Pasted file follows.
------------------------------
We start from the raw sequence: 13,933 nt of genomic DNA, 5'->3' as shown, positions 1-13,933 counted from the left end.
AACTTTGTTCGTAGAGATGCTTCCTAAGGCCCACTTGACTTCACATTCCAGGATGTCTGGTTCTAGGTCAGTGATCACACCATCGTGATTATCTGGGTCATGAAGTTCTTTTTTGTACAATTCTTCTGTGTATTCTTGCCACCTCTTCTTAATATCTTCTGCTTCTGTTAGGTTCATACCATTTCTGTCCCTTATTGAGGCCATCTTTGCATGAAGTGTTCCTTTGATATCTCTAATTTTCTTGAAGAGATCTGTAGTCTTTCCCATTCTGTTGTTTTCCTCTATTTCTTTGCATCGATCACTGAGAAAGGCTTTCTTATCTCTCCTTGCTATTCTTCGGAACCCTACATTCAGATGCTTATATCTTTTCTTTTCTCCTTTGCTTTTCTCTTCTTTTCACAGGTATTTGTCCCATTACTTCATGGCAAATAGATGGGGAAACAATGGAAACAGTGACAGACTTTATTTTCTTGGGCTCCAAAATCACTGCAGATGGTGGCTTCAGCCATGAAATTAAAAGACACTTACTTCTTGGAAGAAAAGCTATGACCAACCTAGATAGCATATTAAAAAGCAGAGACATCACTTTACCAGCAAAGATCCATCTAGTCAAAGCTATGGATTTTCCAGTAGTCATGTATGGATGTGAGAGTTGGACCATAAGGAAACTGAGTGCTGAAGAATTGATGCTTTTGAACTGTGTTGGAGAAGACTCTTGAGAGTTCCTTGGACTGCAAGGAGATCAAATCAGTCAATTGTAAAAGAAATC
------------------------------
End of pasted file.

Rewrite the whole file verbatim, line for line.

We start from the raw sequence: 13,933 nt of genomic DNA, 5'->3' as shown, positions 1-13,933 counted from the left end.
AACTTTGTTCGTAGAGATGCTTCCTAAGGCCCACTTGACTTCACATTCCAGGATGTCTGGTTCTAGGTCAGTGATCACACCATCGTGATTATCTGGGTCATGAAGTTCTTTTTTGTACAATTCTTCTGTGTATTCTTGCCACCTCTTCTTAATATCTTCTGCTTCTGTTAGGTTCATACCATTTCTGTCCCTTATTGAGGCCATCTTTGCATGAAGTGTTCCTTTGATATCTCTAATTTTCTTGAAGAGATCTGTAGTCTTTCCCATTCTGTTGTTTTCCTCTATTTCTTTGCATCGATCACTGAGAAAGGCTTTCTTATCTCTCCTTGCTATTCTTCGGAACCCTACATTCAGATGCTTATATCTTTTCTTTTCTCCTTTGCTTTTCTCTTCTTTTCACAGGTATTTGTCCCATTACTTCATGGCAAATAGATGGGGAAACAATGGAAACAGTGACAGACTTTATTTTCTTGGGCTCCAAAATCACTGCAGATGGTGGCTTCAGCCATGAAATTAAAAGACACTTACTTCTTGGAAGAAAAGCTATGACCAACCTAGATAGCATATTAAAAAGCAGAGACATCACTTTACCAGCAAAGATCCATCTAGTCAAAGCTATGGATTTTCCAGTAGTCATGTATGGATGTGAGAGTTGGACCATAAGGAAACTGAGTGCTGAAGAATTGATGCTTTTGAACTGTGTTGGAGAAGACTCTTGAGAGTTCCTTGGACTGCAAGGAGATCAAATCAGTCAATTGTAAAAGAAATC